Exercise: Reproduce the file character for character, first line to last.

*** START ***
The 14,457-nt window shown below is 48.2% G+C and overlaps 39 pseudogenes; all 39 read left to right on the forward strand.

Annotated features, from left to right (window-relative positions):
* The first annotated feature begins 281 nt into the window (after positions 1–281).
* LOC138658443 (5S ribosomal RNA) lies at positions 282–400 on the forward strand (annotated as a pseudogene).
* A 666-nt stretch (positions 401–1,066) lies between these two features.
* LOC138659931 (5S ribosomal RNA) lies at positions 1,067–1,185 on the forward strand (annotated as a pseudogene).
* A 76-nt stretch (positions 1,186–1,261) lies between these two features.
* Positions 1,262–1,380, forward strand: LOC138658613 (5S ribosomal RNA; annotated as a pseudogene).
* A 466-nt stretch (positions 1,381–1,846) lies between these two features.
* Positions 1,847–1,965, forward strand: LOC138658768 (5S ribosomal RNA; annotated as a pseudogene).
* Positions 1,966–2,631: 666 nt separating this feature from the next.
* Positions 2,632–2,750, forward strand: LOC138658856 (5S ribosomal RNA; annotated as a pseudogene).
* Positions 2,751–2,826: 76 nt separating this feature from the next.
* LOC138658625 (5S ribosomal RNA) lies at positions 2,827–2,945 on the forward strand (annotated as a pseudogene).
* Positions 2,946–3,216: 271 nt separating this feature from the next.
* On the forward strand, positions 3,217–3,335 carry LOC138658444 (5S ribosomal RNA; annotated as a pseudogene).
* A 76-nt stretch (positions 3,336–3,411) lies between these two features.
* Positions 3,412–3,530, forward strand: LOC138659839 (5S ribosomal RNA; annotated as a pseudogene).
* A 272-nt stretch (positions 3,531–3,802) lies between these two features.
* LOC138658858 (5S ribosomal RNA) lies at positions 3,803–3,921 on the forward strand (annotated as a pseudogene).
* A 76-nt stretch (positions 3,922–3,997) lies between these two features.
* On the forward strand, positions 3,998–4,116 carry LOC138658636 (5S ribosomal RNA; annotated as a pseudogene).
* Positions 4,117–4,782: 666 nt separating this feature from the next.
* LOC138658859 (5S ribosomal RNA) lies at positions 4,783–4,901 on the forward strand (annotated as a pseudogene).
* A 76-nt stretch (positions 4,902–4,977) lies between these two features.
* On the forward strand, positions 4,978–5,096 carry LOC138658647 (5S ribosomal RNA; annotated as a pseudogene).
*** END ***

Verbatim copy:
The 14,457-nt window shown below is 48.2% G+C and overlaps 39 pseudogenes; all 39 read left to right on the forward strand.

Annotated features, from left to right (window-relative positions):
* The first annotated feature begins 281 nt into the window (after positions 1–281).
* LOC138658443 (5S ribosomal RNA) lies at positions 282–400 on the forward strand (annotated as a pseudogene).
* A 666-nt stretch (positions 401–1,066) lies between these two features.
* LOC138659931 (5S ribosomal RNA) lies at positions 1,067–1,185 on the forward strand (annotated as a pseudogene).
* A 76-nt stretch (positions 1,186–1,261) lies between these two features.
* Positions 1,262–1,380, forward strand: LOC138658613 (5S ribosomal RNA; annotated as a pseudogene).
* A 466-nt stretch (positions 1,381–1,846) lies between these two features.
* Positions 1,847–1,965, forward strand: LOC138658768 (5S ribosomal RNA; annotated as a pseudogene).
* Positions 1,966–2,631: 666 nt separating this feature from the next.
* Positions 2,632–2,750, forward strand: LOC138658856 (5S ribosomal RNA; annotated as a pseudogene).
* Positions 2,751–2,826: 76 nt separating this feature from the next.
* LOC138658625 (5S ribosomal RNA) lies at positions 2,827–2,945 on the forward strand (annotated as a pseudogene).
* Positions 2,946–3,216: 271 nt separating this feature from the next.
* On the forward strand, positions 3,217–3,335 carry LOC138658444 (5S ribosomal RNA; annotated as a pseudogene).
* A 76-nt stretch (positions 3,336–3,411) lies between these two features.
* Positions 3,412–3,530, forward strand: LOC138659839 (5S ribosomal RNA; annotated as a pseudogene).
* A 272-nt stretch (positions 3,531–3,802) lies between these two features.
* LOC138658858 (5S ribosomal RNA) lies at positions 3,803–3,921 on the forward strand (annotated as a pseudogene).
* A 76-nt stretch (positions 3,922–3,997) lies between these two features.
* On the forward strand, positions 3,998–4,116 carry LOC138658636 (5S ribosomal RNA; annotated as a pseudogene).
* Positions 4,117–4,782: 666 nt separating this feature from the next.
* LOC138658859 (5S ribosomal RNA) lies at positions 4,783–4,901 on the forward strand (annotated as a pseudogene).
* A 76-nt stretch (positions 4,902–4,977) lies between these two features.
* On the forward strand, positions 4,978–5,096 carry LOC138658647 (5S ribosomal RNA; annotated as a pseudogene).